Authorities did not know it was two Tampa police officers who had been slain until the first officers arrived.
"I was called to go to a shooting scene on Elmore," said Tampa police spokesman Steve Cole. "It wasn't until I walked up to the car window and recognized Ricky Childers in the driver's seat that I realized it was two officers."
* * *
State Trooper James Crooks was parked in the median of Interstate 75, just a few miles south of State Road 54, when the message came across his police radio.
Tampa police were in search of a white pickup. Its driver was wanted for killing two detectives. The suspect was headed north on the interstate.
Crooks saw Carr's truck within minutes. He immediately pulled onto the interstate and flashed his high beams, signaling motorist Tim Bain, a University of South Florida student, to clear a path.
With only 27 minutes left in his shift, Crooks followed Carr, watching as a knot of traffic forced the truck to slow to stop while it tried to slip off the highway at the SR 54 exit. Suddenly, Carr got out of his truck, went over to Crooks and shot him dead.
Bain, 20, couldn't believe what he had just seen. Another motorist -- who apparently also witnessed the shooting -- tried to run over Carr as he ran back to his truck. The unidentified motorist then rammed and chased the getaway truck, Bain said.
Just 100 yards from where Crooks died, Pasco Deputy James Campbell was preparing surveillance near the exit ramp.
He knew two Tampa officers were down but hadn't heard about Crooks. Then, a truck driver hailed him with the news.
"Right at that moment, I saw a truck matching the description pull around me and onto 54," said Campbell, 51. He pursued Carr back onto I-75 with lights and sirens.
With heavy traffic in the northbound lanes, Carr veered wildly back on the interstate. Motorists cleared a path as the deputy followed.
Campbell said what happened next forced him to call upon his years of training and faith in God.
"(Carr) slid the rear window open and turned and looked at me," Campbell said. "It was a very hard look, as if he was just assessing my position."
Driving with one hand, Carr turned and fired an assault rifle toward Campbell.
Campbell, who had been told the gunman had only a pistol, was stunned by the bullet's impact. "It sliced right through the windshield like hot butter," he said.
Campbell, who was not hit, grabbed his shotgun, poked it through the bullet hole and tried to fire when Carr squeezed off a second shot.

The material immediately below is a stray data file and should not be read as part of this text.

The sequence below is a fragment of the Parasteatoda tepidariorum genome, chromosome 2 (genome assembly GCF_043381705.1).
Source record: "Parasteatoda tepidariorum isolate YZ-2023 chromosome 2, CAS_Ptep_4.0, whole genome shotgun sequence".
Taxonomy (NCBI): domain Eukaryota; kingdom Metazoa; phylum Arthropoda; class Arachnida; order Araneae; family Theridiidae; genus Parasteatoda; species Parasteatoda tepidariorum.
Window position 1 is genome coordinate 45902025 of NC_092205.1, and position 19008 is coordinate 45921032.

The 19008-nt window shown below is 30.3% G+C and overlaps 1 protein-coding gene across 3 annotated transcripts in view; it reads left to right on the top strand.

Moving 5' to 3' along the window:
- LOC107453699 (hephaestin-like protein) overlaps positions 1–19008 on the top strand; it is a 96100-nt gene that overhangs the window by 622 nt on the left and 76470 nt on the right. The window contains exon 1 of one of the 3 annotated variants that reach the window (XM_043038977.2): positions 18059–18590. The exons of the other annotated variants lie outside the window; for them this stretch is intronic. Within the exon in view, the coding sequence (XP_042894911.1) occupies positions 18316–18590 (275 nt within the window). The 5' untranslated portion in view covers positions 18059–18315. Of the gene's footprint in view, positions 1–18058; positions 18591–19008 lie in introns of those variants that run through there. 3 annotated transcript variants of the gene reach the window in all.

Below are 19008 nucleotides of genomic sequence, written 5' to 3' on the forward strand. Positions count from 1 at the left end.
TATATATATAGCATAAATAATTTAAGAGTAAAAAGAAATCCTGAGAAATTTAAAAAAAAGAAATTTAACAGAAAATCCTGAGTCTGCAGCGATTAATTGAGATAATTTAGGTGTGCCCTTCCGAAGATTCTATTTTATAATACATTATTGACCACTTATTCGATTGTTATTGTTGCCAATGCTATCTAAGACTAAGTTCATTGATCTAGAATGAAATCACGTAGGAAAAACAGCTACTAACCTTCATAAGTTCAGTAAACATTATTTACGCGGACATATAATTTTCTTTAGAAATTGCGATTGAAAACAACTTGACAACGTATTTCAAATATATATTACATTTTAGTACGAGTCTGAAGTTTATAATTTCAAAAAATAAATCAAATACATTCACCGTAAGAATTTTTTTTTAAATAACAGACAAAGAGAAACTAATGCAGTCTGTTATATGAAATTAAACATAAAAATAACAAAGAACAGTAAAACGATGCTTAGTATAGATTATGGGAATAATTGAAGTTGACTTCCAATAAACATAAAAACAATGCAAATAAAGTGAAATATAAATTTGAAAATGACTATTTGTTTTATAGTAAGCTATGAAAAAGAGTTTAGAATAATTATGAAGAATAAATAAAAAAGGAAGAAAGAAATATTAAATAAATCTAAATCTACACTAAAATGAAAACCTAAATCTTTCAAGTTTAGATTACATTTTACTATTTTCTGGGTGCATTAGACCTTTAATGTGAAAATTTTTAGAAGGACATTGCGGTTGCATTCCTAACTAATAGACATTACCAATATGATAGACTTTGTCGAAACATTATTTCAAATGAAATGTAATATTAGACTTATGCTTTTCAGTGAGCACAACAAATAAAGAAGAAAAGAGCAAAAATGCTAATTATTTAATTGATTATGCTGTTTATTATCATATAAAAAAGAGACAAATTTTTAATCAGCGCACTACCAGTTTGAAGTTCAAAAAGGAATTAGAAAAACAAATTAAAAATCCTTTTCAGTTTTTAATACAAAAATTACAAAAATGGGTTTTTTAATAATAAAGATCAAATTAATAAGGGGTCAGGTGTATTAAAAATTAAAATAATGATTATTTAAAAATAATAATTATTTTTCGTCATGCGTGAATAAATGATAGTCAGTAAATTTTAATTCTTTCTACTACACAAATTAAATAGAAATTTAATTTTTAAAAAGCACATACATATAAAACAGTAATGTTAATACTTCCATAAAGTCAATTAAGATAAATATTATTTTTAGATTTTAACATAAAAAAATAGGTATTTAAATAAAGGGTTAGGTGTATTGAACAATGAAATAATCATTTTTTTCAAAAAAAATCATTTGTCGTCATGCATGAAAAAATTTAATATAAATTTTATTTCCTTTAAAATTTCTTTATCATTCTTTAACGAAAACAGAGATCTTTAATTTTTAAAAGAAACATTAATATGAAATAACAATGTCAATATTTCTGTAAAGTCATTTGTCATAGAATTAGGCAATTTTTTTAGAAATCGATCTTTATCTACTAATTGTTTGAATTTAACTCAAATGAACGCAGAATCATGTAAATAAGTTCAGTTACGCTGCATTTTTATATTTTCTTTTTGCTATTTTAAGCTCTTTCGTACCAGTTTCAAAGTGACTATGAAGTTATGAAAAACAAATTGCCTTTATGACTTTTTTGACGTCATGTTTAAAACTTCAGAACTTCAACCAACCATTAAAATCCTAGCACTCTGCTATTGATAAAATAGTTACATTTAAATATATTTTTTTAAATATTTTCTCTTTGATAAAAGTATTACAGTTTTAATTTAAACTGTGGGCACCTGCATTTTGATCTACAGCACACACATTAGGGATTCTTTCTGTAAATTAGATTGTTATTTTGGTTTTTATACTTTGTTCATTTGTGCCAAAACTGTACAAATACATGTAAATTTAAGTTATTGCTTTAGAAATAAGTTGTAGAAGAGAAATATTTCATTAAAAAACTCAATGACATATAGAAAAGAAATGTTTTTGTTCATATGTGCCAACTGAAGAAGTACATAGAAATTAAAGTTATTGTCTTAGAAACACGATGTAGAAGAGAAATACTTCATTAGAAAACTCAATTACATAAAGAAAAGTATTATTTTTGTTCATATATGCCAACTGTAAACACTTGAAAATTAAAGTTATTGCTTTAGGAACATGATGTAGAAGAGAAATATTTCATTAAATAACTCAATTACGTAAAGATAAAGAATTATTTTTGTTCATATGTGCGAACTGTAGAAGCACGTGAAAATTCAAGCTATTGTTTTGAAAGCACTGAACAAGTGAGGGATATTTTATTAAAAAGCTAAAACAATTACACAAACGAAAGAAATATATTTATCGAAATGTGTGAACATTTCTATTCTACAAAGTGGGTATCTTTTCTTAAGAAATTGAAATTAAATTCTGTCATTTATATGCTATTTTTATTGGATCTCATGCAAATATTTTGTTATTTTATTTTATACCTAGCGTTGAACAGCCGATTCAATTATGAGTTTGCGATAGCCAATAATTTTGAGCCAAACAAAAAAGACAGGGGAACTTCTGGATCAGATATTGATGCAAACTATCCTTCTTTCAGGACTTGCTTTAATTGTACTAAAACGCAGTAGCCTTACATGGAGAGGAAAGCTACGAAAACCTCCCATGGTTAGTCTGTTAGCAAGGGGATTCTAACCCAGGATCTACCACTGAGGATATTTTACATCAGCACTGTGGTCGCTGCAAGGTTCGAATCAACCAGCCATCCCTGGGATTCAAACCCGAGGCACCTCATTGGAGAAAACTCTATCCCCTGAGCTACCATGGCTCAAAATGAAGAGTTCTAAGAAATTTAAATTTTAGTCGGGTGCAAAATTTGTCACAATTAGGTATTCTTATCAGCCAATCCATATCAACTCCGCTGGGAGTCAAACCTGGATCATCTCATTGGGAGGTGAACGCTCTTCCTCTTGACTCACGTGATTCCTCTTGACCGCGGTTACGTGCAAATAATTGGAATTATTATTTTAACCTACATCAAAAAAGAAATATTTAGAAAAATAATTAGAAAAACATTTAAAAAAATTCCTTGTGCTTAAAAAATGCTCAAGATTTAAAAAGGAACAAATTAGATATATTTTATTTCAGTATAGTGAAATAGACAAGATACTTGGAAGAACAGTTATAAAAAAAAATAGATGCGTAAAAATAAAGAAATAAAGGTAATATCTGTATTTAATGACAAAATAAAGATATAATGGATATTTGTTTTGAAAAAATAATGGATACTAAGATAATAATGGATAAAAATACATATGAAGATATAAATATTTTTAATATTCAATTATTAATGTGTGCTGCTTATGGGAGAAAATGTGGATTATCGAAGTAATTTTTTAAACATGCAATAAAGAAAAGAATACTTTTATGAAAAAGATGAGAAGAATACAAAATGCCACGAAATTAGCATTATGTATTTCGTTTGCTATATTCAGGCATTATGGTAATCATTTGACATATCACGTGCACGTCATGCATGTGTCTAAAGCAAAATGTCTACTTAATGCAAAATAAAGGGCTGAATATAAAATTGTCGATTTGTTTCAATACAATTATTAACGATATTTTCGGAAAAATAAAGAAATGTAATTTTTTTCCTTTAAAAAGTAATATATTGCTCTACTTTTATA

"I ducked underneath the dash and tried to keep steering -- we were doing about 90, 95," he said. "He fired a third round and that's the one that hit."
His rearview mirror took the bullet, but fragments lodged in his clavicle, Campbell said. Glass fragments peppered his arms, chest and face.
About that moment, Pasco sheriff's Lt. Bruce Schmelter passed Campbell. The 23-year-veteran fired 13 shots from his 9mm as he sped along at 90 mph. He hit Carr's truck, but it is unclear if Carr was hit, said Capt. Tom Hennessy, who was the commanding officer during the chase.
"I told (Schmelter) to take the shot if he had the opportunity," said Hennessy, who saw Carr fire at several motorists. "Campbell was hit and civilians were being fired upon. We needed to do what we could to stop this guy."
Schmelter, injured by flying glass after Carr blew out his windshield, gave up the chase after a stray bullet from Carr plowed through his bumper and into the radiator.
Trucker Christopher Espinosa, 56, who lives west of Brooksville, found himself caught in the middle of the gunplay. He and his partner, Michael Arroyonot, had picked up a load in Tampa on Tuesday and had stopped for lunch at the Flying J truck stop on State Road 52.
As they drove north, Carr passed them in the left lane. Suddenly, Espinosa saw Carr point a rifle out the back window of his vehicle.
Carr fired just one shot, and it went through the driver's-side window and struck Espinosa in the upper left arm, shattering a bone, according to officials at Oak Hill Hospital in Spring Hill.
Espinosa declined to be interviewed, but commented through hospital spokesman Chris Hyers.
Hyers said Espinosa was in good spirits after the shooting.
"I feel like a lucky guy," Espinosa told Myers. "I just wish I would have taken longer to eat lunch."
Pasco deputies, seven in all, chased Carr to the county line, Campbell said. Only one was stationed at an overpass, hoping to get a shot of the gunman.
Deputy Bob Cressman, 49, sought permission to fire from his perch on County Road 41 above the highway. He fired one shot, hitting Carr's truck.
"I'm sure he wanted to empty his weapon on the guy, but felt he could only get one shot without endangering the public," Hennessy said.
In the air, Hernando sheriff's Sgt. Tom Nowlin joined the chase just south of the Pasco-Hernando county line in a helicopter. He saw Carr hit another vehicle as he drove north on I-75. Carr spun twice before continuing north.
As Nowlin swooped down on Carr's pickup to get a better look, Nowlin saw Carr point a black gun out the driver's-side window. A burst of shots came his way.
He banked away, noticing a bullet hole below his right leg. The bullet had pierced the helicopter's hull and exited through the roof, passing within inches of Nowlin's leg. It might easily have hit him in the face had the helicopter been tilted slightly forward.
Back on the ground, despite his injuries, Campbell stayed with Carr into Hernando County and onto State Road 50.
After a sergeant gave him permission to fire, Campbell fired four shotgun blasts at Carr's truck.
* * *
Wayne Willett, who lives in the Tall Pines RV Park, knew something serious was about to happen when he saw four deputies walk up the I-75 embankment. Three carried shotguns. One had a case of spikes to string across the road. About a half-mile to the south, a helicopter hovered about 30 feet above Carr's pickup truck.